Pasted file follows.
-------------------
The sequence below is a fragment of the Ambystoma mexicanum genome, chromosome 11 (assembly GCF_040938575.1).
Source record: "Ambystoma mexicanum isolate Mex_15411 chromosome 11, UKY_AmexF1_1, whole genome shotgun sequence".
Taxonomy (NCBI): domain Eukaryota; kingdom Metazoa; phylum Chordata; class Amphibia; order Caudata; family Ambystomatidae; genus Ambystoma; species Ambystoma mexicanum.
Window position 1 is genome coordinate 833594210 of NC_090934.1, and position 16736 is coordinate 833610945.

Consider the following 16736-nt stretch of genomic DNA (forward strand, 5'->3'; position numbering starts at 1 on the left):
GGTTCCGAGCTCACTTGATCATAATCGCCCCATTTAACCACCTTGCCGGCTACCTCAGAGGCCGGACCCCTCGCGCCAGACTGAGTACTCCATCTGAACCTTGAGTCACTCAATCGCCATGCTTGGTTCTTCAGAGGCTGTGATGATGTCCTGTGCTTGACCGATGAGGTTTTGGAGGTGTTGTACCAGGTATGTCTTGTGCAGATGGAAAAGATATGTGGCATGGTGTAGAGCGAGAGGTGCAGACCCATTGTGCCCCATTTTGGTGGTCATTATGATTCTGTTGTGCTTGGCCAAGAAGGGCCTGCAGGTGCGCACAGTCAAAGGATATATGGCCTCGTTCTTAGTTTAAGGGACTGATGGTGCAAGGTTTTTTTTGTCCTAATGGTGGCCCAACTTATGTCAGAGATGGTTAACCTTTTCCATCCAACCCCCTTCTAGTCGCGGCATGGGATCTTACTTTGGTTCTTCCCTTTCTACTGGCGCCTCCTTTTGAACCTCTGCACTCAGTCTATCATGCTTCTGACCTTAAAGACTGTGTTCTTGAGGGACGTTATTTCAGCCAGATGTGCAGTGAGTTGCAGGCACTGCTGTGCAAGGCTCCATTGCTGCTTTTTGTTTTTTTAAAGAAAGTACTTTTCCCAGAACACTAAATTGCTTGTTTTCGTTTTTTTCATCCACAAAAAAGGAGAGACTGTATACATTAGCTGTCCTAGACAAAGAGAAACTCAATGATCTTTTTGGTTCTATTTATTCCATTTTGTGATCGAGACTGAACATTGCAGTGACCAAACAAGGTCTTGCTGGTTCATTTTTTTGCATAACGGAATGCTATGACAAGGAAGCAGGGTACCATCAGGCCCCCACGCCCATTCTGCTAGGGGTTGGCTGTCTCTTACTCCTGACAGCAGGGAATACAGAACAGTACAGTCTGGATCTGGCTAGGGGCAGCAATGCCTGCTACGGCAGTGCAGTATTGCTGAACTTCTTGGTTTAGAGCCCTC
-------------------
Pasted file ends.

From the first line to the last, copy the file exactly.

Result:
The sequence below is a fragment of the Ambystoma mexicanum genome, chromosome 11 (assembly GCF_040938575.1).
Source record: "Ambystoma mexicanum isolate Mex_15411 chromosome 11, UKY_AmexF1_1, whole genome shotgun sequence".
Taxonomy (NCBI): domain Eukaryota; kingdom Metazoa; phylum Chordata; class Amphibia; order Caudata; family Ambystomatidae; genus Ambystoma; species Ambystoma mexicanum.
Window position 1 is genome coordinate 833594210 of NC_090934.1, and position 16736 is coordinate 833610945.

Consider the following 16736-nt stretch of genomic DNA (forward strand, 5'->3'; position numbering starts at 1 on the left):
GGTTCCGAGCTCACTTGATCATAATCGCCCCATTTAACCACCTTGCCGGCTACCTCAGAGGCCGGACCCCTCGCGCCAGACTGAGTACTCCATCTGAACCTTGAGTCACTCAATCGCCATGCTTGGTTCTTCAGAGGCTGTGATGATGTCCTGTGCTTGACCGATGAGGTTTTGGAGGTGTTGTACCAGGTATGTCTTGTGCAGATGGAAAAGATATGTGGCATGGTGTAGAGCGAGAGGTGCAGACCCATTGTGCCCCATTTTGGTGGTCATTATGATTCTGTTGTGCTTGGCCAAGAAGGGCCTGCAGGTGCGCACAGTCAAAGGATATATGGCCTCGTTCTTAGTTTAAGGGACTGATGGTGCAAGGTTTTTTTTGTCCTAATGGTGGCCCAACTTATGTCAGAGATGGTTAACCTTTTCCATCCAACCCCCTTCTAGTCGCGGCATGGGATCTTACTTTGGTTCTTCCCTTTCTACTGGCGCCTCCTTTTGAACCTCTGCACTCAGTCTATCATGCTTCTGACCTTAAAGACTGTGTTCTTGAGGGACGTTATTTCAGCCAGATGTGCAGTGAGTTGCAGGCACTGCTGTGCAAGGCTCCATTGCTGCTTTTTGTTTTTTTAAAGAAAGTACTTTTCCCAGAACACTAAATTGCTTGTTTTCGTTTTTTTCATCCACAAAAAAGGAGAGACTGTATACATTAGCTGTCCTAGACAAAGAGAAACTCAATGATCTTTTTGGTTCTATTTATTCCATTTTGTGATCGAGACTGAACATTGCAGTGACCAAACAAGGTCTTGCTGGTTCATTTTTTTGCATAACGGAATGCTATGACAAGGAAGCAGGGTACCATCAGGCCCCCACGCCCATTCTGCTAGGGGTTGGCTGTCTCTTACTCCTGACAGCAGGGAATACAGAACAGTACAGTCTGGATCTGGCTAGGGGCAGCAATGCCTGCTACGGCAGTGCAGTATTGCTGAACTTCTTGGTTTAGAGCCCTC